aarbor 5/6/2020 A Library
Joe Armon-Jones is kind of the MVP of the new London Jazz scene. He seems to play and record with everyone in that scene. He’s a graduate of Tomorrow’s Warriors – the primary training venue for most of the players in this scene. Armon-Jones is a keyboard player whose musical influences include: heavy dub, club culture, R&B, hip hop and even Afrobeat. His bandmates include: Oscar Jerome, Moses Boyd and Nubya Garcia. Nubya appears prominently on track 7 which is well worth a play, as are tracks 1, 4, 5 and 8. AArbor
aarbor 5/6/2020 A Library
Released for Record Store Day 2019 this is an early recording by the Parliaments (with an ‘s’). It’s a period piece from 1967-68 – although not in league with the more popular music of the time. Sadly it lacks the energy and flourish of their later work but it gives the listener a sense of where they came from. Funkadelic later released a song with the same name – quite different. I liked the instrumentals (B side). AArbor
Meandering Occult Abstraction
Choral sounds weave through strata of alto saxophone and murmuring electronics calling to mind a corruption of Gregorian chants that cast aural spells and conjure sonorous spirits to dance among flickering candles and tiny tumbling plumes of fragrant smoke in a strange and meditative ritual. Tumbling hand percussion and shimmering cymbals conjoin with empty space and swells of ambient abstractions. Repetitive bass lines, raspy cries, pulses of minimalist organ both beautiful and haunting until the very end when the sounds begin to unravel into a menacing admonition of devil worship.White Gourd is the conceptual realm of Suzanne Stone (Million Brazilians) whose live performances employ(ed) tarot imagery and ominous theater that draw the audience into a confrontational and disturbing dream-realm of the crooked mage and her corrupted sonic familiars. A performance that I aspire to witness if and when the plague of men subsides. Compelling cover art designed and printed Grant Corum.ReplyForward
Driving Spooky Hardcore
Santa Rosa’s Acrylics are rowdy. They’re pissed-off, they’re tripped-out, and they are chock full of cake. Between a deluge of down-stroke hooks and squealing feedback you’ll find ethereal, reverb soaked washes of melancholic guitar diving through synthesizer oscillations, vigorous drum-kit malice with beautifully crisp strikes to the snare (throat), and a bass throttling worthy of misdemeanor assault. Orbiting around the churning electric guitar, these tracks are adroitly mixed, emotive, and raw with a glistening dollop of psychedelia (scope the liner notes and video: https://www.youtube.com/watch?v=BPGhsQo_4UE. to witness their enigmatic cake theme). There is a killer intro, a beautifully ominous ending and two meandering interludes that offer brief respites from the suffering, confusion, and venom that is spread liberally over the rest of the recording. In contrast to the introspective and personal lyrics the sounds emitted are aggressive, confrontational and is, in its essence, an album that provides the perfect backdrop for skating pools, serrated spatula fights, and eating cake… or perhaps all three at once.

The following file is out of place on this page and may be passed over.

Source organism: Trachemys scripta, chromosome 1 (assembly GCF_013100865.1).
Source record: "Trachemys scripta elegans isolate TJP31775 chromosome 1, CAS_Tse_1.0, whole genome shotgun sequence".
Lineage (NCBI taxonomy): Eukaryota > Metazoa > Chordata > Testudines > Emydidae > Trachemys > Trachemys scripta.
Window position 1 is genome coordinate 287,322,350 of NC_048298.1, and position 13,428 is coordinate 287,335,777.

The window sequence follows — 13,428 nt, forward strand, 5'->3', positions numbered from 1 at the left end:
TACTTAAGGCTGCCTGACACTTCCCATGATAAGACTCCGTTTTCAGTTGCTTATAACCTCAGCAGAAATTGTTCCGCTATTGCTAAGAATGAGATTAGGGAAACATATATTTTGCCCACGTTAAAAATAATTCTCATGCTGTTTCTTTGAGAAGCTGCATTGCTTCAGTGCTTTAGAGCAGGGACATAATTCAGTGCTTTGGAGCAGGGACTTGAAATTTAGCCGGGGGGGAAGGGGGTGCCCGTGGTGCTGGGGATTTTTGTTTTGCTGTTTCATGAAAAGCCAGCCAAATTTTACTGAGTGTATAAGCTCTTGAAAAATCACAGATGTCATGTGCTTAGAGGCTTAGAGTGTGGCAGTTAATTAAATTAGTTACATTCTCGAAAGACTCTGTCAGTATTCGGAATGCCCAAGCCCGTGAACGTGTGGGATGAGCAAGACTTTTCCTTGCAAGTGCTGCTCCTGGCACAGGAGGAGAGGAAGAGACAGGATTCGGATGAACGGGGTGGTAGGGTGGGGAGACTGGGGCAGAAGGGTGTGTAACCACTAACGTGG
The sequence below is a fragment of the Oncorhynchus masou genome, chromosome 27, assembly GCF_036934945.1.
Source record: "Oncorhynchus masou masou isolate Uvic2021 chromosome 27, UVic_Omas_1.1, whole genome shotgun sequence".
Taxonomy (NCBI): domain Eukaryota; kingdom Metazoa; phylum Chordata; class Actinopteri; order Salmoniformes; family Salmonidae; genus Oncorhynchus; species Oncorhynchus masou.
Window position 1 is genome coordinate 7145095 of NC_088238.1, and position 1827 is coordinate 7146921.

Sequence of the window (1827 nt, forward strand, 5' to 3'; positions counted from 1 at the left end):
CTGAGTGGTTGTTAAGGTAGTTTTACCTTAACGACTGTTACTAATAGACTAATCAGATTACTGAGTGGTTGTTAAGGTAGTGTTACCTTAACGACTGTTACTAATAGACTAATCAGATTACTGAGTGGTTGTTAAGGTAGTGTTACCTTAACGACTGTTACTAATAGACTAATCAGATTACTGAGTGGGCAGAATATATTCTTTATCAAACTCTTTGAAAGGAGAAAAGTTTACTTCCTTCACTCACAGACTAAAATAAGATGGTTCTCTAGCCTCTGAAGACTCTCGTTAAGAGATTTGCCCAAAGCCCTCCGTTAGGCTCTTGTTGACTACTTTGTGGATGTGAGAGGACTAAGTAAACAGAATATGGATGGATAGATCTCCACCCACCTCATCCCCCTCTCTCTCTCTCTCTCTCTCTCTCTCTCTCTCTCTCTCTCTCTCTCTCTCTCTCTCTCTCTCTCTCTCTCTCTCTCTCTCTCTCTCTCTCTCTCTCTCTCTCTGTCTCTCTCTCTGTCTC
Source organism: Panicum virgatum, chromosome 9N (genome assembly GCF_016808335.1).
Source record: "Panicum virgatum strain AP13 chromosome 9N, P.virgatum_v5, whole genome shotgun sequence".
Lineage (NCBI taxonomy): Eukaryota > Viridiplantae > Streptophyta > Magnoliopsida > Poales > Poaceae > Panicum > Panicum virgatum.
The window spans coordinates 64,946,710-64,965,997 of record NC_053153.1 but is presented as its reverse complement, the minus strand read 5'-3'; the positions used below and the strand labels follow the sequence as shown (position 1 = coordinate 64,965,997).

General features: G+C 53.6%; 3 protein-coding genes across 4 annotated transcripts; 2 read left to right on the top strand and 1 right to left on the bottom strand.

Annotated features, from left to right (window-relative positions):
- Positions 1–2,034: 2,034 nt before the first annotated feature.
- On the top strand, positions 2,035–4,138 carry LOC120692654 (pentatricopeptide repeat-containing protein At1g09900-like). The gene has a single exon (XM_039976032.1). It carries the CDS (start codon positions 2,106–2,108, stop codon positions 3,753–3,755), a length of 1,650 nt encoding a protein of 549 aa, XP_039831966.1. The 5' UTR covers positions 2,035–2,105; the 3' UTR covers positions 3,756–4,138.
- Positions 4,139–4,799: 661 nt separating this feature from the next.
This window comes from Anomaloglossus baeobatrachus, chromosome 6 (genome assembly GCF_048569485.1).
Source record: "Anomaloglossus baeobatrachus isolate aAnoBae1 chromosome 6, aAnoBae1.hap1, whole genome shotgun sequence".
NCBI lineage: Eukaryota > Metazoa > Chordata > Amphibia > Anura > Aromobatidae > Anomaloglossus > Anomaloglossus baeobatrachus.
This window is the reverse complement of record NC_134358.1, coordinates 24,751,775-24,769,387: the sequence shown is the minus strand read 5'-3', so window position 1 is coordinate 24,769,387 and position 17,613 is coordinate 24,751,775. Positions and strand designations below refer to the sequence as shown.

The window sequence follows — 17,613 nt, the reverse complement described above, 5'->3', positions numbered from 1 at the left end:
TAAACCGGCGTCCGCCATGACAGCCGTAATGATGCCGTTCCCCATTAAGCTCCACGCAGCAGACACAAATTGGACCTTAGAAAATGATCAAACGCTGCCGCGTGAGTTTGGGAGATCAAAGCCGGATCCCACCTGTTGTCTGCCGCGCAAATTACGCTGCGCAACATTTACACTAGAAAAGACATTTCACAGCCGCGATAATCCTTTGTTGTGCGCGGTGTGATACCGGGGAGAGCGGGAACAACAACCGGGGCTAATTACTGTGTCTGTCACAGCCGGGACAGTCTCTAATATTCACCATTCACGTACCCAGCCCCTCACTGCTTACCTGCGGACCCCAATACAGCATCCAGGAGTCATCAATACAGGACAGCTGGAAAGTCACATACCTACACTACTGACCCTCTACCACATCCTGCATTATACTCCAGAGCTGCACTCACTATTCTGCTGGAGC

homage to the gueetar in all its gloree, an Americana that’s more postmodern in its primitive I think. short, accessible blurps celebrating the six string in all sorts of styles. what starts off as some plucking pleasantries gets thrown in the deep end of all sorts of experimental weirdnesses: psychedelic folk noise, trip ambient, stoner drone.. plenty of heavy hitters in here and too many familiar faces to even begin to name but I will anyways: a few of my favorites are the zone switch slap in the face by Bill Nace, Daniel Bachman’s surprisingly regal yet ethereal meditation, former Bardo Ponds Curanderos channeling some sort of alternate history, James Plotkin really knows how to mix a collage (and mastered this here comp of course too), sparse melodies throughout this compilation but really shine stark on Michael Morley, Wendy Eisenberg may just be the best new reinterpretations of the blues I’ve heard.. I’d say this is about a third just guitar tracks and the rest range in all different approaches so try one out, there’s definitely something here to suit everyone. oh yeah and check out the liner notes by John Olson on this one, I’m sure he’s got something interesting to say about it.
2004 release from American harsh noise veterans, Richard Ramirez and Skin Crime join for this unholy slab of feedback worship composed of SC source material processed by Dick. thick, acerbic but sterile gray, not so much walls as shattered chalkboard skidding over flayed concrete. smells like the disinfectant coated linoleum surfaces, barely erasing the death and dismay seeped into the surface. empty lullabies to a barren room, you keep grasping at the surface, trying to wake for just a few last words but there’s nothing left to hold onto, you choke on sleep as they die laughing. a void so heavy it makes you want to squirm and weep. unavoidably, most lifeless desperation
Twisted turntable insanity from AMK, the SF-to-LA-based noise artist who has conjured chaos from old record players and cut-and-pasted discs for nearly four decades. Intended to be played in random order, these tracks are utterly unpredictable, from the short segments of silence or surface noise on the untitled tracks, to the stack of thrift store records tossed into a blender and set on puree on “Jamboree” (T3) and “Calypso” (T11), to the simmering noise of “La Post” (T4) or the bounce and blast of “Bull Weevil” (T16). “Il Dome for the Bird” (T18, a live track with assistance from Damion Romero, Geoff Brandin, Erik Hoffman, Jorge Martin, and Bob Bellerue) is a springtime daymare where bright birdsong shapeshifts into an alien avian cheerleading squad that makes perfect dreamlogical sense with the accompanying narration sampled from nature documentary voiceovers. Released in 2007 on the even noisier sublabel of Troniks, PacRec.